Tuesday, January 26, 2010

Ego (Again)

Interviews are over and done with. I’m flying back home now from the final one, and in two days I’ll be beginning the long and unpleasant journey back to my site in Liberia.

Looking back, it was pretty ridiculous of me to be so upset by all of the medical school rejections. I actually did pretty well – all of the schools at which I was offered interviews were darn good schools. So even if I don’t get in at this point, I’m feeling a lot better about the prospect of reapplying.

Of course, it goes without saying that I very much hope that I do get in somewhere. Aside from the expense and hassle of reapplying, I also can’t help but feel as though the whole application process brings out the worst in me. I have an ugly streak of insecure arrogance that I’m ashamed to admit has been exacerbated during this ordeal. As I mentioned in a very early entry, one reason (among many) that I was attracted to Peace Corps was that I have a tendency to base my self-worth on extrinsic factors, such as grades and scores. I wanted to do something that was intrinsically beneficial, something that would move me away from the mindless competitiveness of high school and college. I hoped that Peace Corps – an environment with no grades, no scores, and altogether almost no outside evaluation of competency – would help me to sort out my priorities, and to become more confident in myself and less reliant upon others’ evaluations of me.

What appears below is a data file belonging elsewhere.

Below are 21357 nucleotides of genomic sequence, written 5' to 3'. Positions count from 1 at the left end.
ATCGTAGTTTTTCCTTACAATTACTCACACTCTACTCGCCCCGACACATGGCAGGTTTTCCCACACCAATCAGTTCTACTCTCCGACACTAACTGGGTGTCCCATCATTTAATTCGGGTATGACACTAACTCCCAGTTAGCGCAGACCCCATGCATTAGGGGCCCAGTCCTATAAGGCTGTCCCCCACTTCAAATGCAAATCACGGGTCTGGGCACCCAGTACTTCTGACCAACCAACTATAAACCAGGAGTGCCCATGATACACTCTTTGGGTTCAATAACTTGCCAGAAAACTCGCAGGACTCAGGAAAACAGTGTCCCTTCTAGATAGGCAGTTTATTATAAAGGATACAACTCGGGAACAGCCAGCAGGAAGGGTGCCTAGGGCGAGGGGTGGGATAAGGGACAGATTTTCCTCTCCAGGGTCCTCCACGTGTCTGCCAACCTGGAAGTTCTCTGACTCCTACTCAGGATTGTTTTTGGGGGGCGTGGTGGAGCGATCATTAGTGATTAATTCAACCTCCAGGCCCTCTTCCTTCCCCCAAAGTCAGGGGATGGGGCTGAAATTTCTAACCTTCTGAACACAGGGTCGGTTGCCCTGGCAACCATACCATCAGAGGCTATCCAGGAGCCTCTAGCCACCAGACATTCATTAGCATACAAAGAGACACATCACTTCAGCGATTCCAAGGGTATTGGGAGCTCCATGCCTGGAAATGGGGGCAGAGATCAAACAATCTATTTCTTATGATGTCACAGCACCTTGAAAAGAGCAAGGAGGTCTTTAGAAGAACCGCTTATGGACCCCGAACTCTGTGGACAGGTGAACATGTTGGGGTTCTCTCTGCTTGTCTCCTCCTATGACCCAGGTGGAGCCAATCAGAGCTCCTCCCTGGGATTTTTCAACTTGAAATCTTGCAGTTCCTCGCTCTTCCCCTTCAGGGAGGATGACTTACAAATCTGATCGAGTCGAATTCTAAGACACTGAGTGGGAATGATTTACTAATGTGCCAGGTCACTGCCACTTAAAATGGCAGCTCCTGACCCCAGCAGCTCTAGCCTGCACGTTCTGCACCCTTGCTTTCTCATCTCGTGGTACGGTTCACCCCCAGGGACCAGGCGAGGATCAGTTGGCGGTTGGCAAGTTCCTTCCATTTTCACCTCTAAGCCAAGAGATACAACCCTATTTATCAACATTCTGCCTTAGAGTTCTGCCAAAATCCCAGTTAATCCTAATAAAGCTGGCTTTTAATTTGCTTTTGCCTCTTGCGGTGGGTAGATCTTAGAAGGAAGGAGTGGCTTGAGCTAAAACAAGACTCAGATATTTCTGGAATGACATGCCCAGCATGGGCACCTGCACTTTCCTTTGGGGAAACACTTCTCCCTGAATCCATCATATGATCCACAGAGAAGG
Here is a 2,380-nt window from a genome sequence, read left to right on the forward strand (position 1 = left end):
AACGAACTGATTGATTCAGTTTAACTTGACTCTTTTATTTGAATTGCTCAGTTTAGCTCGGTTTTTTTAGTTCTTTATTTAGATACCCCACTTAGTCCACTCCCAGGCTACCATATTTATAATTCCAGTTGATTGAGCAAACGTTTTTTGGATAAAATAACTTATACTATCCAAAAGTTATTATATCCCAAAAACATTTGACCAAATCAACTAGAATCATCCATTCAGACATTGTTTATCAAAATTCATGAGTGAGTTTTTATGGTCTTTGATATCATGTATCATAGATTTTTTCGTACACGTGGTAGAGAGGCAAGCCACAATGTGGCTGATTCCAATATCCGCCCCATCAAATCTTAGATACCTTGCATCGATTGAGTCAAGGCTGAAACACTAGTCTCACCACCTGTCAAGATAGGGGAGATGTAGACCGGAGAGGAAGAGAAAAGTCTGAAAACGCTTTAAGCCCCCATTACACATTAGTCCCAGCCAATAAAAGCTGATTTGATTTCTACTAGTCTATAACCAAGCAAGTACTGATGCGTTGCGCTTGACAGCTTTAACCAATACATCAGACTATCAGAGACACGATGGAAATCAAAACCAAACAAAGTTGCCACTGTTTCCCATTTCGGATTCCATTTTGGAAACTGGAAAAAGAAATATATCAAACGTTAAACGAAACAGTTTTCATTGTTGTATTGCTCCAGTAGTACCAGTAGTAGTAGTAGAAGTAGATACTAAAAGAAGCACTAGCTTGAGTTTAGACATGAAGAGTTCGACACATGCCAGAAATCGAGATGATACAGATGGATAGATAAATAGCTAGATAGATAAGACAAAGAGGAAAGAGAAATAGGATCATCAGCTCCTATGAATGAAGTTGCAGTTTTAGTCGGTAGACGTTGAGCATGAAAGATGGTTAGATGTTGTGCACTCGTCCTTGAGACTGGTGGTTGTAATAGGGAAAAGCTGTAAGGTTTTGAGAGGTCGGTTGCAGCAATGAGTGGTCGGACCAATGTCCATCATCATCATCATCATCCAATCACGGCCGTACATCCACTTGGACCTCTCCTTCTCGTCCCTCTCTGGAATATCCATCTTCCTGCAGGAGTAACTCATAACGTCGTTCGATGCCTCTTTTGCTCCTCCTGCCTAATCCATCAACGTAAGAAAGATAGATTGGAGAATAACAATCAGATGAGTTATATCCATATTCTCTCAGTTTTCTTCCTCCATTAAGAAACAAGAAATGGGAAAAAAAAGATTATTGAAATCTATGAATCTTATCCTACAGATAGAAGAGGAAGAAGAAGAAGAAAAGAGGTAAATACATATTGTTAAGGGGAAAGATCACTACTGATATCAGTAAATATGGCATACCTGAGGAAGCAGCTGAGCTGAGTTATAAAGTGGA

But the fact that, in the end, I ended up deciding to apply to medical school suggests that, to an extent, I failed in my goal of being less dependent on external measures of worth. True, I have very solid reasons that I want to get an MD, reasons that have nothing to do with ego: a strong interest in the biological and social sciences; a desire for stability but also flexibility in my career – the flexibility to work in the clinical and academic worlds, and to work in the US or abroad; a realization that I will be a much happier and more fulfilled person if I work in a field that directly benefits others. But at the same time, I’m very much aware that the status and money that are a part of the medical profession are also important to me. And there is an embarrassing, immature part of me that wants to say to all the people who made me feel stupid and inadequate (intentionally or unintentionally) during high school, college, and my year at Georgia Tech: “Suck my metaphorical dick, assholes. I got interviews at good medical schools. Fuck all y’all.” (Which is particularly ridiculous because the only person I can definitely say has consistently made me feel stupid and inadequate throughout the years is myself).

Of course, there’s a very good chance I still won’t get in anywhere. But even if I don’t, there’s a part of me that feels very relieved that at least I got as far as I did. At the same time, there’s a different part of me that feels pretty crappy that my reason for feeling better is still so empty and status-oriented.

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